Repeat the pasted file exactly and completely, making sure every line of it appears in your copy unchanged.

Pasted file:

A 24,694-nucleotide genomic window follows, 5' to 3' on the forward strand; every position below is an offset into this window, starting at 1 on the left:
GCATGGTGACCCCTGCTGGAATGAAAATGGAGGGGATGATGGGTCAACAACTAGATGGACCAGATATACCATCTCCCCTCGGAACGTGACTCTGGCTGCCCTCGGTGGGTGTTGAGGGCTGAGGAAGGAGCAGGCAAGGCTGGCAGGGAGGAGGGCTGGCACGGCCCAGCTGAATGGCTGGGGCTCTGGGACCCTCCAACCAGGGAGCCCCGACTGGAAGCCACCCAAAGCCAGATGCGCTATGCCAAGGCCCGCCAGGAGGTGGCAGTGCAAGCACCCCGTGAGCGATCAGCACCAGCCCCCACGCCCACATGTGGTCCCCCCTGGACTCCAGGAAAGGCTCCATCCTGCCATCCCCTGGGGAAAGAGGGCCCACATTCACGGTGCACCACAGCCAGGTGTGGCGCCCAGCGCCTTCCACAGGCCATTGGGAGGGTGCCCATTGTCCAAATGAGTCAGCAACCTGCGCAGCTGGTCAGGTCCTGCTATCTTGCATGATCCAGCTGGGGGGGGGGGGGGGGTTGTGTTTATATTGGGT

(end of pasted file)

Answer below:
A 24,694-nucleotide genomic window follows, 5' to 3' on the forward strand; every position below is an offset into this window, starting at 1 on the left:
GCATGGTGACCCCTGCTGGAATGAAAATGGAGGGGATGATGGGTCAACAACTAGATGGACCAGATATACCATCTCCCCTCGGAACGTGACTCTGGCTGCCCTCGGTGGGTGTTGAGGGCTGAGGAAGGAGCAGGCAAGGCTGGCAGGGAGGAGGGCTGGCACGGCCCAGCTGAATGGCTGGGGCTCTGGGACCCTCCAACCAGGGAGCCCCGACTGGAAGCCACCCAAAGCCAGATGCGCTATGCCAAGGCCCGCCAGGAGGTGGCAGTGCAAGCACCCCGTGAGCGATCAGCACCAGCCCCCACGCCCACATGTGGTCCCCCCTGGACTCCAGGAAAGGCTCCATCCTGCCATCCCCTGGGGAAAGAGGGCCCACATTCACGGTGCACCACAGCCAGGTGTGGCGCCCAGCGCCTTCCACAGGCCATTGGGAGGGTGCCCATTGTCCAAATGAGTCAGCAACCTGCGCAGCTGGTCAGGTCCTGCTATCTTGCATGATCCAGCTGGGGGGGGGGGGGGGGTTGTGTTTATATTGGGT